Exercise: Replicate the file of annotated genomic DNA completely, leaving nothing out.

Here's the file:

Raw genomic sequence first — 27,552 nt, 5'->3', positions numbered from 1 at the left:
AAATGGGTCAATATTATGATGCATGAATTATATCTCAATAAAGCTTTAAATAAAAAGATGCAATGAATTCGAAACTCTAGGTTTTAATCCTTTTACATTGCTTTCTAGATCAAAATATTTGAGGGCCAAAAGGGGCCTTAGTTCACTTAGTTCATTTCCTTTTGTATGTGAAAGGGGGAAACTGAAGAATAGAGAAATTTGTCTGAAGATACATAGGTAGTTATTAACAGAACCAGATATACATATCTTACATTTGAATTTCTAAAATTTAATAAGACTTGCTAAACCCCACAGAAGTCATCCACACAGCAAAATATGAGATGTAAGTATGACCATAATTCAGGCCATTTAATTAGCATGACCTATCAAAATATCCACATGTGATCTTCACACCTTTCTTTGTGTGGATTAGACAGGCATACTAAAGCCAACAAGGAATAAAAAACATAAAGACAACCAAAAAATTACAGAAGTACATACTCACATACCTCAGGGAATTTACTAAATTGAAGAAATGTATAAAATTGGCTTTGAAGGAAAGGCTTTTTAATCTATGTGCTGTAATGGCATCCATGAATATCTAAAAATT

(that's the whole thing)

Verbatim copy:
Raw genomic sequence first — 27,552 nt, 5'->3', positions numbered from 1 at the left:
AAATGGGTCAATATTATGATGCATGAATTATATCTCAATAAAGCTTTAAATAAAAAGATGCAATGAATTCGAAACTCTAGGTTTTAATCCTTTTACATTGCTTTCTAGATCAAAATATTTGAGGGCCAAAAGGGGCCTTAGTTCACTTAGTTCATTTCCTTTTGTATGTGAAAGGGGGAAACTGAAGAATAGAGAAATTTGTCTGAAGATACATAGGTAGTTATTAACAGAACCAGATATACATATCTTACATTTGAATTTCTAAAATTTAATAAGACTTGCTAAACCCCACAGAAGTCATCCACACAGCAAAATATGAGATGTAAGTATGACCATAATTCAGGCCATTTAATTAGCATGACCTATCAAAATATCCACATGTGATCTTCACACCTTTCTTTGTGTGGATTAGACAGGCATACTAAAGCCAACAAGGAATAAAAAACATAAAGACAACCAAAAAATTACAGAAGTACATACTCACATACCTCAGGGAATTTACTAAATTGAAGAAATGTATAAAATTGGCTTTGAAGGAAAGGCTTTTTAATCTATGTGCTGTAATGGCATCCATGAATATCTAAAAATT